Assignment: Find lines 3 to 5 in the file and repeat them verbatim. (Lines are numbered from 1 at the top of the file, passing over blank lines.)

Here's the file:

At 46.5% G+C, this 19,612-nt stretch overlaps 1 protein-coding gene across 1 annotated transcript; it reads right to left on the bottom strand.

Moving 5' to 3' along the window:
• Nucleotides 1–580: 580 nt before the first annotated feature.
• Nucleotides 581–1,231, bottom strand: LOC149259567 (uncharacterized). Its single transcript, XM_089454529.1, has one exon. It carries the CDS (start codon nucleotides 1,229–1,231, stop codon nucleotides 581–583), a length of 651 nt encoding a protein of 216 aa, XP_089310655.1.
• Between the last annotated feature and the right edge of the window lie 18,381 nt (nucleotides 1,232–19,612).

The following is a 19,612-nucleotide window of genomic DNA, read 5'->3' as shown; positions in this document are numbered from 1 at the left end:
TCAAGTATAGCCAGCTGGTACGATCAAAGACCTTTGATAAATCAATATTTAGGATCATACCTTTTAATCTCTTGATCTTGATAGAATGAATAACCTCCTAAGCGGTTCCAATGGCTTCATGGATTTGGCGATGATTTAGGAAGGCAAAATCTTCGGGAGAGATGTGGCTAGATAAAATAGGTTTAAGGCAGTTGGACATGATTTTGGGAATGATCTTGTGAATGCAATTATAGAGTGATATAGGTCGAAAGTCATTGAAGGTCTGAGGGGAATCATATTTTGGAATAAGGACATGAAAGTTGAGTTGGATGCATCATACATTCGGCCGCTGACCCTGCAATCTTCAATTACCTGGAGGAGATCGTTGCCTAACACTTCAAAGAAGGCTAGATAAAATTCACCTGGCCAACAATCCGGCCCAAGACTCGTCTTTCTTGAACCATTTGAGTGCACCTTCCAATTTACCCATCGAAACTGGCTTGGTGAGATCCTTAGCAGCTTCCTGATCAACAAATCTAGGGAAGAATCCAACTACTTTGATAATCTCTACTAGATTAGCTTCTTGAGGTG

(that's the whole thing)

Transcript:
• Nucleotides 1–580: 580 nt before the first annotated feature.
• Nucleotides 581–1,231, bottom strand: LOC149259567 (uncharacterized). Its single transcript, XM_089454529.1, has one exon. It carries the CDS (start codon nucleotides 1,229–1,231, stop codon nucleotides 581–583), a length of 651 nt encoding a protein of 216 aa, XP_089310655.1.
• Between the last annotated feature and the right edge of the window lie 18,381 nt (nucleotides 1,232–19,612).